Nancy Pelosi’s Daughter Caring for Sen. Feinstein Raises Questions About Schiff Campaign


OPINION: This article may contain commentary which reflects the author's opinion.

Nancy Pelosi’s daughter, Nancy Corrine Prowda, has become the primary caretaker of ailing Sen. Dianne Feinstein (D-Calif.), leading some to question whether the former House speaker is working behind the scenes to help Rep. Adam Schiff as he campaigns for Feinstein’s seat as she prepares to retire next year.

According to a report, some suspect that Pelosi is using her daughter to help keep Feinstein in the Senate as a means of assisting Schiff’s campaign.

After a months-long absence, reportedly due to a serious case of shingles, the 89-year-old Feinstein looked frail, gaunt, and feeble as she weakly acknowledged her well-wishers and her surroundings when she returned to the chamber last week in a wheelchair.

According to reports, as bad as Feinstein looked upon her return — the left side of her face appearing frozen with one eye almost shut —, the truth is she was worse off than previously disclosed.

The New York Times reported that Feinstein’s fragile appearance could be attributed to various complications that arose after her hospitalization for shingles in February, some of which had not been publicly disclosed. The shingles infection extended to her face and neck, resulting in vision and balance impairments, as well as facial paralysis known as Ramsay Hunt syndrome.


Additionally, the virus led to a previously undisclosed case of encephalitis, a rare but potentially debilitating complication of shingles. A spokesman confirmed on Thursday, following the initial report by The New York Times, that the encephalitis condition had “resolved itself” in March.

Post-shingles encephalitis, marked by brain inflammation, can result in persistent challenges for patients, including memory or language impairments, sleep disorders, confusion, mood disorders, headaches, and difficulties with mobility. Older individuals typically face more significant obstacles in their recovery.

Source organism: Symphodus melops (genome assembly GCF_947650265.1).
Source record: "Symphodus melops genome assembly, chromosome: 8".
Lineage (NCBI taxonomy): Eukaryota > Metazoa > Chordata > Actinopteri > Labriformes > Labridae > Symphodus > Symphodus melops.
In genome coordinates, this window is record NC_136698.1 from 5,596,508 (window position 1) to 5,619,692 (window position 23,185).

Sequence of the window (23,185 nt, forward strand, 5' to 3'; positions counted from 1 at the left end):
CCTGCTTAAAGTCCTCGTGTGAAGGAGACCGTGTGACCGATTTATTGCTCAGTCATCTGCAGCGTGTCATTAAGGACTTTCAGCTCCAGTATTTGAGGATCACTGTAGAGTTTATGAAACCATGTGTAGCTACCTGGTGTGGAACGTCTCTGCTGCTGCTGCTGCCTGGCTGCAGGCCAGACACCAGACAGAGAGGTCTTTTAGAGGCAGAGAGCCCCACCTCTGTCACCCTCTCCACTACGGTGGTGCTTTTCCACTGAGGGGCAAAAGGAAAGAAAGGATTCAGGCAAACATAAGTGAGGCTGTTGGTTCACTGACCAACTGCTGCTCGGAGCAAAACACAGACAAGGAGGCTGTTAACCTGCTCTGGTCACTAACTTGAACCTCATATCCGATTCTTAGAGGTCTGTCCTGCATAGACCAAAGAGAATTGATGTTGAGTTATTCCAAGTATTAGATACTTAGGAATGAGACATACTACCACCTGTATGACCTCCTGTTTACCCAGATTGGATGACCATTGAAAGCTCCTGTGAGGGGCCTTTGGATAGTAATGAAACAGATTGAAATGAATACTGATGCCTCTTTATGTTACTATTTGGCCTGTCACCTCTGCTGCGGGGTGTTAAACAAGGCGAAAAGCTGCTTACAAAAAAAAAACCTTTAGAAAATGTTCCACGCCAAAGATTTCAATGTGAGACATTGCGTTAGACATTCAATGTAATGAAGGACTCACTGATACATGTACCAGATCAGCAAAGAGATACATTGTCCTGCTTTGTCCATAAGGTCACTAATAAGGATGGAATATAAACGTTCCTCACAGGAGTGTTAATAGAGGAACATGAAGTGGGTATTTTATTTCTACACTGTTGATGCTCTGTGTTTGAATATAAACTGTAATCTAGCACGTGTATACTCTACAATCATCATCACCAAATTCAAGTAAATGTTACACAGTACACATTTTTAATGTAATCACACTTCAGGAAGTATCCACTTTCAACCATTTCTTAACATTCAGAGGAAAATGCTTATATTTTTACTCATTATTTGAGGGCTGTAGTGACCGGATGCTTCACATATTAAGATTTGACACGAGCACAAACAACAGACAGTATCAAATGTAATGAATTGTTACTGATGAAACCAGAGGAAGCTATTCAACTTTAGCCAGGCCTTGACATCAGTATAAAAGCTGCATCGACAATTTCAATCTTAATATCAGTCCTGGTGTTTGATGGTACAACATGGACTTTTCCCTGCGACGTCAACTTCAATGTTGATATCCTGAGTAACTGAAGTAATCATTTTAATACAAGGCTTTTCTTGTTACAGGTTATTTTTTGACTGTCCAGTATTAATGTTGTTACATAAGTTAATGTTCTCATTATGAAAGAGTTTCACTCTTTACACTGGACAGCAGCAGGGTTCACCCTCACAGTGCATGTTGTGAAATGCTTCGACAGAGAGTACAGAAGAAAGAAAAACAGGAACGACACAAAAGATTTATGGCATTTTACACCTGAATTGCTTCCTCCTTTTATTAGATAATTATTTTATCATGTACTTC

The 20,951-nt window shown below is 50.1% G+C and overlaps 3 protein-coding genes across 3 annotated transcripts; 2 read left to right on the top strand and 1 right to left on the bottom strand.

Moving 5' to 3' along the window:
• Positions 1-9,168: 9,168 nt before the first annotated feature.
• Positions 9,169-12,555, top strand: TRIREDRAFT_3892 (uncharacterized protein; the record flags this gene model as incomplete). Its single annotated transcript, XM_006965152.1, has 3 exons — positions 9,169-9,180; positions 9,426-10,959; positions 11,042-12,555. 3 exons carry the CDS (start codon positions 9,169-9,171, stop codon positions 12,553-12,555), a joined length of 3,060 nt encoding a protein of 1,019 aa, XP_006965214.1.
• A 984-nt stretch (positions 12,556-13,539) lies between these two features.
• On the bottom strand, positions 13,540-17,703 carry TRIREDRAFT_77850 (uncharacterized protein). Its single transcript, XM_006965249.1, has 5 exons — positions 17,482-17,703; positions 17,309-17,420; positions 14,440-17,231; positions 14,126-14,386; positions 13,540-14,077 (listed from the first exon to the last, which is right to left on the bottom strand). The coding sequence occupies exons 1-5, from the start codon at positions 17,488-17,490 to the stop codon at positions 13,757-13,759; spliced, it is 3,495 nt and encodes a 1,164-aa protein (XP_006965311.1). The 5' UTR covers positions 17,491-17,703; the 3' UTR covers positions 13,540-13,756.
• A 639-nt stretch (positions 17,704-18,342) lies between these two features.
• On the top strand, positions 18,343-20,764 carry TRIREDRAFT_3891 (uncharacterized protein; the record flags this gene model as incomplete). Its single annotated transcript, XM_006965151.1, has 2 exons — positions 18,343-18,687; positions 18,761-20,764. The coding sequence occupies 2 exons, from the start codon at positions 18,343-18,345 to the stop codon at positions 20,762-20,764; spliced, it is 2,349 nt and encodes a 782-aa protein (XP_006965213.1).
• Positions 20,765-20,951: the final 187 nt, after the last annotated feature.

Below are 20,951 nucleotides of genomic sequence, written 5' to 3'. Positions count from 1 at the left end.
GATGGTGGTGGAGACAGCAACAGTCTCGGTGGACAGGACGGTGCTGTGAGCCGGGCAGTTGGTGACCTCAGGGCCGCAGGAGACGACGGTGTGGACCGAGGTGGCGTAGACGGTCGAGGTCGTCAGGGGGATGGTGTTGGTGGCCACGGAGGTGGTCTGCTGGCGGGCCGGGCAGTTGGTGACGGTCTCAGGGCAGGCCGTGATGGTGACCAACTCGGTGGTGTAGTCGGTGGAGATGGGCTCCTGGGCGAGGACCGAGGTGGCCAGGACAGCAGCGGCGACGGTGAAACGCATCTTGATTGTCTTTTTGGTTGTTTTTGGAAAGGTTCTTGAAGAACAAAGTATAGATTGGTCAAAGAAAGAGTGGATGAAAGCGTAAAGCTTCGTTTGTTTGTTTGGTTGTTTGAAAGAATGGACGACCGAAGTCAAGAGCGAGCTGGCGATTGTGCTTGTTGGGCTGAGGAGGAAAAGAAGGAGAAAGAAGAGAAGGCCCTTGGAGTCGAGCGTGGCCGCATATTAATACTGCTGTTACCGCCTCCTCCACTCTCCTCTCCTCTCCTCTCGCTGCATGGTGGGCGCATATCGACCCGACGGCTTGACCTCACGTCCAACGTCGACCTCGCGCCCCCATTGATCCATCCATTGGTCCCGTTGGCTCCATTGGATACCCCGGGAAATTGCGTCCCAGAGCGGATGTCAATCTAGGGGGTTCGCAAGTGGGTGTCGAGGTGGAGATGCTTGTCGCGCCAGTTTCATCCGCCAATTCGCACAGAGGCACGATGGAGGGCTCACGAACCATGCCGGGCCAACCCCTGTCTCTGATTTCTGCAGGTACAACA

Since her return to D.C., Feinstein has been accompanied by Prowda, with Politico quoting “people familiar with the arrangement” who said, “it’s only the most visible part of a quiet but critical role the Pelosi family has played in helping to take care of the ailing senator, both in Washington and San Francisco.”

That said, as Politico’s Rachael Bade reported further, the arrangement “has also raised uncomfortable questions about whether Nancy Pelosi’s political interests are in conflict with Feinstein’s personal interests. The intrigue surrounds the future of Feinstein’s seat.”

Pelosi endorsed fellow California Democrat Schiff shortly after he filed to run for Feinstein’s seat. However, if the long-serving senator becomes incapacitated or dies before the end of her term next year, Democratic California Gov. Gavin Newsom has vowed to appoint a black woman to her seat. And conveniently, Rep. Barbara Lee is one of the Democrats running against Schiff for the seat.

“If DiFi resigns right now, there is an enormous probability that Barbara Lee gets appointed — thus, it makes it harder for Schiff,” one Pelosi family confidant told Politico, who went on to say that the relationship between Pelosi, her daughter, and the senator is “being kept under wraps and very, very closely held.”

Prior to her recent illness, Feinstein had already experienced notable memory issues, leading to concerns about her cognitive abilities, the Times noted further:

The grim tableau of her re-emergence on Capitol Hill laid bare a bleak reality known to virtually everyone who has come into contact with her in recent days: She was far from ready to return to work when she did, and she is now struggling to function in a job that demands long days, near-constant engagement on an array of crucial policy issues and high-stakes decision-making.

Feinstein’s office declined to respond to specifics regarding Feinstein’s condition in the Times’ article except to say that the long-serving Democratic senator continues to deal with the after-effects of Ramsay Hunt Syndrome.

Test your skills with this Quiz!